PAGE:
Rising markets and belt tightening boosted asset managers' net margins to 23.4% in the fourth quarter, up from 21.1% in the third quarter, Kasina reported. This puts margins back to the level they were at before the credit crisis of 2008.
"Firms are above pre-crisis profit margin levels, supported by a combination of surging markets and some belt tightening," said Eric Daugherty, director of research and principal at Kasina. "From an operational perspective, many firms are actually in a better position than they were in 2007 and 2008. Margins are back to attractive levels-but the market is still substantially below its high."
Among large asset managers with strong margins, Franklin Templeton and BlackRock stood out, Kasina said, while among smaller asset managers, Pzena and Calamos were leaders.
Daugherty said it now remains critical for fund firms to keep their costs low as they delicately balance investments in technology and innovation to compete in the long term.
Kasina recommends that firms continue to focus on their core competencies, leverage the power of the web to distribute cost effectively, build strong national accounts teams and focus their distribution efforts on the most profitable market segments and advisers.
One in Three Expect Economy to Improve
Thirty-four percent of the 3,171 adults that The Harris Poll surveyed in February expect the economy to improve in the coming year, 42% expect it to stay the same and 25% think it could get worse.
Those who are hopeful about the economy rose five percentage points from 29% in December. At that time, 45% thought it would remain the same and 26% thought it could get worse.
While Americans continue to have a negative outlook on the job market, they are not quite as pessimistic as they were two months ago; 61% say the job market in their region of the nation is bad, down from 65% in December. Currently, 24% rate it as neutral, and 15% say it is good.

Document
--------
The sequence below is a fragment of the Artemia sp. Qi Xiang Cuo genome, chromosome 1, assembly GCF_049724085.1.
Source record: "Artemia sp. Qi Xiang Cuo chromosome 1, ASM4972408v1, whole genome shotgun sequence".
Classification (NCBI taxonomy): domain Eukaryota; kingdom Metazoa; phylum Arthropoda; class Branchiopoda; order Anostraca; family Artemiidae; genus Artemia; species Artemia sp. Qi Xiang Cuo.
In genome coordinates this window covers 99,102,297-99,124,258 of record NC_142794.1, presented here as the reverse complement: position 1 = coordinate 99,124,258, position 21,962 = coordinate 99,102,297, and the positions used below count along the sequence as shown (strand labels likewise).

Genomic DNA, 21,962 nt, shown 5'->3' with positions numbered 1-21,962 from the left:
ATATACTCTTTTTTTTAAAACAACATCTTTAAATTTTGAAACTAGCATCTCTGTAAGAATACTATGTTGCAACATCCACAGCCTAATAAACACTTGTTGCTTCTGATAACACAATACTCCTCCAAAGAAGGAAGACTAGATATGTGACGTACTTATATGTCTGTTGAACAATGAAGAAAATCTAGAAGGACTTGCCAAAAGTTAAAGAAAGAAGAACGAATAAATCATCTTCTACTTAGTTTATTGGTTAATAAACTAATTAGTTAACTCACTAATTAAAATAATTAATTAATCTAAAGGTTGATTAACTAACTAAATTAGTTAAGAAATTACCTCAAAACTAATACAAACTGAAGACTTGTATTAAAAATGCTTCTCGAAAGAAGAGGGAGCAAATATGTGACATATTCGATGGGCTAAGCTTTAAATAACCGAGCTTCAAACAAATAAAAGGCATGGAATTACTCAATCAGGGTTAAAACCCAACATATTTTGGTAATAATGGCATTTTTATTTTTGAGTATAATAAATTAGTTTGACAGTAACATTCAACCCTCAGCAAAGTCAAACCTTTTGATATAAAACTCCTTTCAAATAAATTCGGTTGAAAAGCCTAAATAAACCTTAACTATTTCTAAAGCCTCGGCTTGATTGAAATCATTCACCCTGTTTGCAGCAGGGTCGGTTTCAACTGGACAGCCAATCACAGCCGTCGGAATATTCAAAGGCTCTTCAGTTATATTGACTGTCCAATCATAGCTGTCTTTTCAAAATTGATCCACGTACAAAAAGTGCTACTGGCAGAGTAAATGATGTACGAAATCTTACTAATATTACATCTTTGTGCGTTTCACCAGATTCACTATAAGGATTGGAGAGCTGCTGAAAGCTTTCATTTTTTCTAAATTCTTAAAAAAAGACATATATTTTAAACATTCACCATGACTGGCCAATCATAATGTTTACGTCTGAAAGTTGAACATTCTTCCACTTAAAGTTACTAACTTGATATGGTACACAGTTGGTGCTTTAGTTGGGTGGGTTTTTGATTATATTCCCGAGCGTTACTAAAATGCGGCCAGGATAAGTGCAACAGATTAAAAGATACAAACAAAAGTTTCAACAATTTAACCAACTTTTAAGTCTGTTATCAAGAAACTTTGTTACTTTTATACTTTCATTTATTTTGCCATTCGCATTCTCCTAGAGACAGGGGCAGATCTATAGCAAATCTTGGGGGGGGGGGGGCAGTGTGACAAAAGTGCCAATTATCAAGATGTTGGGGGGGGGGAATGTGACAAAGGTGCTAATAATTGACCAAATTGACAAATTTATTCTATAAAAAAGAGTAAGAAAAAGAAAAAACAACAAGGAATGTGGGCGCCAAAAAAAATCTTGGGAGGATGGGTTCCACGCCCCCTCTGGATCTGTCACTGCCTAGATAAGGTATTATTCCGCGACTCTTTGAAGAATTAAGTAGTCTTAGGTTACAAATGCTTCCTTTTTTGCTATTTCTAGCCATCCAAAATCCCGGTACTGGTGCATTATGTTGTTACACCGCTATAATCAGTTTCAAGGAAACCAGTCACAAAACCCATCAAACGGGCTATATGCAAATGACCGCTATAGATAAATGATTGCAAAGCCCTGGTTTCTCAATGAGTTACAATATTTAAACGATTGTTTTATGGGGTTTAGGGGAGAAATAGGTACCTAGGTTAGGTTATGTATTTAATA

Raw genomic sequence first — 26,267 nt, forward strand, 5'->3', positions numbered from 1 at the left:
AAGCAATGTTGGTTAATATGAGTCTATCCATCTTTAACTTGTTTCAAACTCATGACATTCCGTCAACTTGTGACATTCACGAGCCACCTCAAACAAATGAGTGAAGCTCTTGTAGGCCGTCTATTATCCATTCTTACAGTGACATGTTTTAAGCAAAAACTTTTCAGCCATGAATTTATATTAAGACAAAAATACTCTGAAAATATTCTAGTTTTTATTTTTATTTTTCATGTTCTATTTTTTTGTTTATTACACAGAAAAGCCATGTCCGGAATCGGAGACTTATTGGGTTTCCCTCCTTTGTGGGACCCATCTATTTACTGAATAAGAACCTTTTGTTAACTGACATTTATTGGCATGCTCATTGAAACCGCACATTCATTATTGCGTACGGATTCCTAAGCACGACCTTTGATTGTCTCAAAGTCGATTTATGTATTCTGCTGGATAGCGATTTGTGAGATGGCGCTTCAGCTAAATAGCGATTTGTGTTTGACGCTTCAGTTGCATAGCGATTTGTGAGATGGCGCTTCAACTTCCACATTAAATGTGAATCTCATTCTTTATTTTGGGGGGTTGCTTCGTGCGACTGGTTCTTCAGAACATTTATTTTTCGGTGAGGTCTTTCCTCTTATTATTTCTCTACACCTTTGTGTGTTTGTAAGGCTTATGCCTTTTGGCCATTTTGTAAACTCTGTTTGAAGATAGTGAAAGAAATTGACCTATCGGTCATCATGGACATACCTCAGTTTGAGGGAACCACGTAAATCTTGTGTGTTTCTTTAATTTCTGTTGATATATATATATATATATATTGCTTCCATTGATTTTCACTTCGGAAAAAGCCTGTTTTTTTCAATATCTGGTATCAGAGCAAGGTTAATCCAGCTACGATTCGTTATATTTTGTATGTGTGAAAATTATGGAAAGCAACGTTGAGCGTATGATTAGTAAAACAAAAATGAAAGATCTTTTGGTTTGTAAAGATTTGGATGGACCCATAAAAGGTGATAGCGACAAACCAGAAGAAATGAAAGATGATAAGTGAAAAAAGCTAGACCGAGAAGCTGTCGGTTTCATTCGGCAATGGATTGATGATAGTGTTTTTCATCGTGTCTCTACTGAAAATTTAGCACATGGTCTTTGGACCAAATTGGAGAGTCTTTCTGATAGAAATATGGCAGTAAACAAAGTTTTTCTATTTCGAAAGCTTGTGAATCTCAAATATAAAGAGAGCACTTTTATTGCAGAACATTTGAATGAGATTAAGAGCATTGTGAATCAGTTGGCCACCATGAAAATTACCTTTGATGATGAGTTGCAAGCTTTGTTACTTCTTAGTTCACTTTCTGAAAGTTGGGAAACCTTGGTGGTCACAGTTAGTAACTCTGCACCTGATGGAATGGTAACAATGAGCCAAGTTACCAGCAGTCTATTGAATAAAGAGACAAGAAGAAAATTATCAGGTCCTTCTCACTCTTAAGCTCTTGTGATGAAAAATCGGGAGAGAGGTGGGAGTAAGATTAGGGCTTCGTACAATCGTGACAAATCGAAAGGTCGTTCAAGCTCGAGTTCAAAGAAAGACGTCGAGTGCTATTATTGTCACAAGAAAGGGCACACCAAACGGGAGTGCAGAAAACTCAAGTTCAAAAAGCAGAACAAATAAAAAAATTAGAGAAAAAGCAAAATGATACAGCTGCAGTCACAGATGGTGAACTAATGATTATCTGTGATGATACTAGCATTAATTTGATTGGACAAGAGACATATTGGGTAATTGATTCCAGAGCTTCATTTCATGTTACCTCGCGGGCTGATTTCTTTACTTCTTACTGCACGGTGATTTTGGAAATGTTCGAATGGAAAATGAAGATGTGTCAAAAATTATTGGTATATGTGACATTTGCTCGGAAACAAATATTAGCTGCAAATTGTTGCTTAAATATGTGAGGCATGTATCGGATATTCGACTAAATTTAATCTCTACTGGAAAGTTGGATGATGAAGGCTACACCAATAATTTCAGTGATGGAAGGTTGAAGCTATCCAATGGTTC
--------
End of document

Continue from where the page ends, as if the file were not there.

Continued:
Looking ahead, 51% expect the job market in their region to remain the same, 31% expect some improvement and 18% think it could get worse.
By region, those in the East are the most optimistic, with 24% rating the job market as good. However, only 17% of Southerners, 13% of Midwesterners and 7% of Westerners say it is good.
The Harris Poll said it will take time for people to feel good about the economy, even though it is improving, because "perceptions on the economy always lag behind reality. People wait until they feel more secure about their job, or the prospect of finding a new one, before they say the job market is solid again.
Fund Managers Bullish on Equities, Emerging Markets
Fund managers are bullish on the prospects for equities and emerging markets in 2011, but have bearish views on government bonds, a survey of 141 fund managers at the end of 2010 by Towers Watson found.
The managers expect the economy to grow in the coming year and to avoid a double dip recession due to low central bank rates and mild inflation. MME
Quote of the Week
â€œThe higher the oil price goes and the longer it stays higher, the more it has a direct impact on growth by curtailing it to some degree.â€
- Wasif Latif
VP of Equity Investments, USAA Investment Management